McDonald's Unveils 'I'm Lovin' It' 2.0
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CHICAGO (AdAge.com) -- After more than a year of consumer research and agency brainstorming, McDonald's global chief marketing officer unveiled an updated take on its iconic, 7-year-old "I'm Lovin' It" campaign today before an audience of 15,000 franchisees, marketers and suppliers.
"I'm Lovin' It" is now the company's most successful and longest-running campaign, surpassing the iconic "You deserve a break today," and "Food, Folks and Fun," both in longevity and sales gains. The tagline actually predates CMO Mary Dillon, who took over McDonald's global marketing in 2005. "If you look at the business success, there would have been no reason" for changing the campaign, she said in a subsequent interview, "except for ego."
"All across our system, our marketing leaders and agencies in the U.S., Europe, [Asia Pacific, Middle East and Africa], Latin America, and Canada, we're building on our multibillion-dollar asset -- 'I'm Lovin It' -- and making it even better," Ms. Dillon told the audience, according to prepared remarks. "We're bringing it out from behind the arches and into the action to better brand and celebrate those uniquely McDonald's moments." New spots end with the tagline appearing by itself, and the arches appearing later.
"Even more importantly," Ms. Dillon continued, "we're making sure that we build both brand equity and drive sales with every piece of advertising." She described an approach that's more authentic, more saturated in consumer insights and emotion, and within "a framework that gives us a consistent point of view about our brand."
Besides, with different iterations in 117 countries and dozens of languages, wholesale changes are very expensive. "Launching and seeding awareness of a new tagline is a major financial undertaking," Ms. Dillon said. "You'd have to be very sure that you needed to do that" to ensure future success of the business.
Lifting the bar on global creative
While news of the upcoming reboot sparked speculation that McDonald's may be scrapping the campaign and starting fresh, Ms. Dillon said the campaign was still working, and so she charged the chain's biggest agency partners with making it better. Those included in the huddle: Omnicom's DDB Worldwide, TBWA and OMD; Publicis Groupe's Leo Burnett Worldwide, Publicis, Brazil's Taterka (in which Publicis owns a 5% stake), and independent Cossette in Canada.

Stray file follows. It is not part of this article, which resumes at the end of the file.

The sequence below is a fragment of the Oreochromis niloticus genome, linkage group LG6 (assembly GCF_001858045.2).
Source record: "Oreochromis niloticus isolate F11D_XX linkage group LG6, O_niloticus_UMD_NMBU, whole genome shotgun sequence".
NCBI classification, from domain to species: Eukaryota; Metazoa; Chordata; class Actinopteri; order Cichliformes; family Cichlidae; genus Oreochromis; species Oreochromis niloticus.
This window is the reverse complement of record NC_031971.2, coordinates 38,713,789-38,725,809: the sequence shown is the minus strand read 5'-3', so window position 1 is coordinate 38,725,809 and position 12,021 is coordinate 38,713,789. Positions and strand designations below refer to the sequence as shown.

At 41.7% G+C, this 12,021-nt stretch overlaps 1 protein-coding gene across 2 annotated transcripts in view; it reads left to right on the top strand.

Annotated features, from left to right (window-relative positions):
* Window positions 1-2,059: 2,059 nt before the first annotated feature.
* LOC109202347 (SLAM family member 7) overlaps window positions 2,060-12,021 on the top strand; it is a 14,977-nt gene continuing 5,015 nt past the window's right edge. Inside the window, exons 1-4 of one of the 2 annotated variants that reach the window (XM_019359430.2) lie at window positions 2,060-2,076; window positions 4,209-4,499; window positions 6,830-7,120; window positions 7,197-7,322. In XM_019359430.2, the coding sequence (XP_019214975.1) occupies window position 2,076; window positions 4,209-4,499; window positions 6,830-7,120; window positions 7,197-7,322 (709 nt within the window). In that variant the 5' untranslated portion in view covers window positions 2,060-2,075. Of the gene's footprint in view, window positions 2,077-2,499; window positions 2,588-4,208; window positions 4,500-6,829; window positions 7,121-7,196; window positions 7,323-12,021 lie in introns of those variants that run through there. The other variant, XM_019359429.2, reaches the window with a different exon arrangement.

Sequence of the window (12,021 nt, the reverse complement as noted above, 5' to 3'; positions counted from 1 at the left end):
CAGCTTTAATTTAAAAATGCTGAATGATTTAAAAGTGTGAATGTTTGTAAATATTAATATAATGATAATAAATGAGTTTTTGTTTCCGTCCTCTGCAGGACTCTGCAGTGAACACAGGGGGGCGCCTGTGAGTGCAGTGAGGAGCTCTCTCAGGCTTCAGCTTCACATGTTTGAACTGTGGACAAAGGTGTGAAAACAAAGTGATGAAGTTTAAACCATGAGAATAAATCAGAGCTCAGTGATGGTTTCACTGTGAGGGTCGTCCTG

The result is advertising expected to lift the bar on McDonald's creative around the world, said Mark Tutssel, global chief creative officer, Leo Burnett Worldwide. The work also appears to be funnier, more emotional and better grounded in a storyline.
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For example, a Leo Burnett spot for the U.S. market sure to garner attention features a father bear treating his cub son to McDonald's after getting all A's on his report card (subjects include fishing and mangling). For them, that means using the cub as a decoy to attract a passing car so the father can then scare the passengers away. The pair eats McDonald's french fries that the tourists had been munching on along their scenic drive. There's even a lesson: Papa bear shakes the car to get a stray fry from the floorboard, and then tosses the vehicle. "There's always an extra fry at the bottom," he said.
And while this is a different take on what's been McDonald's everyday communication, Mr. Tutssel said it communicates key points such as family bonding, and fun with food. It also helps with unenviable task of getting marketing up to speed with the "I'm Lovin' It" promise.
Another U.S. spot, from DDB, depicts a woman returning from a trip, looking for her boyfriend in the airport, but spotting another man with a bag of McDonald's. When her boyfriend arrives, with flowers, she is polishing off her meal with the stranger. She looks at him and shrugs contentedly.
Yesterday, McDonald's reported first-quarter earnings that confounded Wall Street expectations, while same-store grew 3% globally, and surged 2% in the U.S. Ms. Dillon said she and her team take this as a sign that the advertising is doing what it's supposed to do.
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